It is very important to fix this disconnection, and based on the first point (“All or almost nothing”) the complete solution requires an effort of both parties. They should make sure that the progress being done is visible to everyone, keeping all team in the loop and able to participate. It can be a log, some status updates, sending some previews or even asking for feedback regularly, as long as it is visible and easily accessible. People will be able to discuss the most recent progress and everyone will know what is going on. It might look like some extra overhead, but it makes all the difference.

Final notes

As we can see working remotely requires a joint effort of everybody involved and is not immune to certain kinds of problems / challenges (you can read more on this blog post), but if handled correctly it can provide serious improvements and alternatives to a given organization (of course there are jobs that can’t be done remotely, but you get the point). At least at this point, I think the benefits generally outweigh the drawbacks.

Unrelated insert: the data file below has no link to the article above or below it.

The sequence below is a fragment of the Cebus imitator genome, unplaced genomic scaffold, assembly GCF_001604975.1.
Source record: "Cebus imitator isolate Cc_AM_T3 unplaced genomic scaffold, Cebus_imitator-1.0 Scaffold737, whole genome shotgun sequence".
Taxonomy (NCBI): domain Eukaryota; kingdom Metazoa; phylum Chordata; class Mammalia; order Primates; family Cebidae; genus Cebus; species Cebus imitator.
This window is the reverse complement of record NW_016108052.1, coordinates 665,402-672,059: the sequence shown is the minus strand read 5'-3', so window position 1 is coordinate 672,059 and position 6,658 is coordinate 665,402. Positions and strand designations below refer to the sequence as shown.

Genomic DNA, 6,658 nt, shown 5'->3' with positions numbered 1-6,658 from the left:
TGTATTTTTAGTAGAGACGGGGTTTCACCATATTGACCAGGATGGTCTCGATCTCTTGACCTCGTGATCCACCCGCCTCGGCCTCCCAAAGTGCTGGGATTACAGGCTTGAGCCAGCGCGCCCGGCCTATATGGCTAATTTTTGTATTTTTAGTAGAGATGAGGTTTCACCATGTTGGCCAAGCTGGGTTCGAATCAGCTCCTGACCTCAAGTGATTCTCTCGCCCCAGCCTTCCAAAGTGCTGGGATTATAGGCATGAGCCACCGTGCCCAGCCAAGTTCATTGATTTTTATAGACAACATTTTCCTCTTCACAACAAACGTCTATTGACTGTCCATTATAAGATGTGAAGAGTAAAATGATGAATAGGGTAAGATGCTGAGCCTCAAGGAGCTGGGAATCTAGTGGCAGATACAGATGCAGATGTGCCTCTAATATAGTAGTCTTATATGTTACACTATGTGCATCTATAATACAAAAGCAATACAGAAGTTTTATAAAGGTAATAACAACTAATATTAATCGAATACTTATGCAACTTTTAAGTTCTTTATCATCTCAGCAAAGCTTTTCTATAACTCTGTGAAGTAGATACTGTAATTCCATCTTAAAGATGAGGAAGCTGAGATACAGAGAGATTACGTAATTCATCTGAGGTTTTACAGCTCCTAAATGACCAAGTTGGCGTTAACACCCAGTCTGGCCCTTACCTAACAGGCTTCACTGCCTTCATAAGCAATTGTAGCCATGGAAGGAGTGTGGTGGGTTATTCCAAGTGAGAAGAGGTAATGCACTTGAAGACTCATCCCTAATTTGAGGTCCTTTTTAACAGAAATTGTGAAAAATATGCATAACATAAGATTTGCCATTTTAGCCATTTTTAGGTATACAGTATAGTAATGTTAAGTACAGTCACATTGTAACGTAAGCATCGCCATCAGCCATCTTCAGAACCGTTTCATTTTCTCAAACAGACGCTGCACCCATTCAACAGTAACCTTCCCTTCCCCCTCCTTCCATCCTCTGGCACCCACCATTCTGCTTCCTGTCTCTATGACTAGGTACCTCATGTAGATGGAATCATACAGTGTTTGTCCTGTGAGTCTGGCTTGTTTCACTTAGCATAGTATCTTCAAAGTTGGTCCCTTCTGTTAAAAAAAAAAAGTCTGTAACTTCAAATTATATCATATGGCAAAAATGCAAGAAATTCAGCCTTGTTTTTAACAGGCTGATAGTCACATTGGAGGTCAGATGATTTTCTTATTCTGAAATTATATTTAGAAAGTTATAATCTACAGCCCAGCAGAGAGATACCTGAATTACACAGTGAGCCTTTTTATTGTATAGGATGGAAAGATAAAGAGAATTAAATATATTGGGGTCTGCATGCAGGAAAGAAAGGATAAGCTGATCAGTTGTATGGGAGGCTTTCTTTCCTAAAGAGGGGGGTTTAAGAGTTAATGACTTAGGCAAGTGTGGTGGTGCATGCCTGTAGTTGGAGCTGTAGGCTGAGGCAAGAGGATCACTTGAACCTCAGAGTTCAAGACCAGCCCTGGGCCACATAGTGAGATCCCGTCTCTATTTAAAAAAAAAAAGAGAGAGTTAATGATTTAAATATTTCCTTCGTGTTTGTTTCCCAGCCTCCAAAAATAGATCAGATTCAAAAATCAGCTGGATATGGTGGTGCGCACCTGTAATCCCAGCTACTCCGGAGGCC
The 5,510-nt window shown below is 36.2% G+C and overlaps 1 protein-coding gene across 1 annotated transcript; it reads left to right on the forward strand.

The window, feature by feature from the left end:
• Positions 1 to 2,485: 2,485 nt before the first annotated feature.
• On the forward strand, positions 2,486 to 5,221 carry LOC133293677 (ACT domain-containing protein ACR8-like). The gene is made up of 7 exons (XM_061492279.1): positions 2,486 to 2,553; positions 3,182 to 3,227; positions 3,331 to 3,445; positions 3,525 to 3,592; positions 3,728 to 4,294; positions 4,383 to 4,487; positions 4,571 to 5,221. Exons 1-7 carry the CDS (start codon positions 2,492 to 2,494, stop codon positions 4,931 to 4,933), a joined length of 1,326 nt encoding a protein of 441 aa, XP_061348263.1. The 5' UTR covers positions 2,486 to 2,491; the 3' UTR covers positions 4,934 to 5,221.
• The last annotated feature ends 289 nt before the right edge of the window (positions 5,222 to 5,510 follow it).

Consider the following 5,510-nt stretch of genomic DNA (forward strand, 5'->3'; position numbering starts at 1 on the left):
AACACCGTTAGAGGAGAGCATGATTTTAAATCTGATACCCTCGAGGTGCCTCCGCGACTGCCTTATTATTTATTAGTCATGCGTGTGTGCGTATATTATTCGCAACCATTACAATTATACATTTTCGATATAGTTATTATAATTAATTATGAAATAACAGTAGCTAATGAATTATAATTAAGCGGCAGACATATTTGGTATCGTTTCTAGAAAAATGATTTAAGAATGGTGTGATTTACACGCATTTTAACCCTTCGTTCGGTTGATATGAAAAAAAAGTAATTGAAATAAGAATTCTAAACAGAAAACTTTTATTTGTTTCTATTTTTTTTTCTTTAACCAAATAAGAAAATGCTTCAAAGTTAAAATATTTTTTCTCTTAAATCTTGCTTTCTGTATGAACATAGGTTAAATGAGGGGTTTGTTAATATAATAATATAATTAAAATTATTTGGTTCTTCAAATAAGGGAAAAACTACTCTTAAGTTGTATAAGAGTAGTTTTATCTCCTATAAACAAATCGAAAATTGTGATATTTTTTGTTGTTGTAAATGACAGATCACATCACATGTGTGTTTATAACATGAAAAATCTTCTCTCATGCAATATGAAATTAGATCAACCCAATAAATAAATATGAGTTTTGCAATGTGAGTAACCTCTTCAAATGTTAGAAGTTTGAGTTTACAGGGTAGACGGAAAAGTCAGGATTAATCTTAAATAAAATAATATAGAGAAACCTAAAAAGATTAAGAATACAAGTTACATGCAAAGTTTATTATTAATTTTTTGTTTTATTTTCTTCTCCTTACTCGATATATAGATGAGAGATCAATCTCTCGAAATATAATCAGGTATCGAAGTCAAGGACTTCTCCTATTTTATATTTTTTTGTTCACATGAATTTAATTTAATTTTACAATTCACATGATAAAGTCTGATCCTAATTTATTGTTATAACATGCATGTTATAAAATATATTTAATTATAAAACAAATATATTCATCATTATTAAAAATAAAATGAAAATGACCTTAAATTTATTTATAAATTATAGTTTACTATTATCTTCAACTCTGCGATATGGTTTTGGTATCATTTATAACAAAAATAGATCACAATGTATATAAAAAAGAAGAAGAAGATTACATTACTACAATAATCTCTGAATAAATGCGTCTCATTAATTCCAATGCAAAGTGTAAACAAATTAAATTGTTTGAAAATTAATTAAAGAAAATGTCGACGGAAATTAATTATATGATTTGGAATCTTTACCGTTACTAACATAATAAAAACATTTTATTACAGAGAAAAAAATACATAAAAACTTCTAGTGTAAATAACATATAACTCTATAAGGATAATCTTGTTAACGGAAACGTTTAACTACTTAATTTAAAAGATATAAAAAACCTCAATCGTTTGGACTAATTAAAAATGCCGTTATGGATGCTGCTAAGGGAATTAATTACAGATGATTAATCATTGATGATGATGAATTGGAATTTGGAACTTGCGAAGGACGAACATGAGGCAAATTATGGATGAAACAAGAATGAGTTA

How to work asynchronously

Just watched a talk by Jason Fried (available at the bottom of the post), about how you should take as much care about how your company works, as you take care of your products. More than the actual name or topic of the presentation, what I really liked to see were some of the processes and mindset Basecamp has, that are really well thought in order to fit the reality of a company that works mostly asynchronously. You can read about it in some books but seeing it action brings a whole new level of clarity.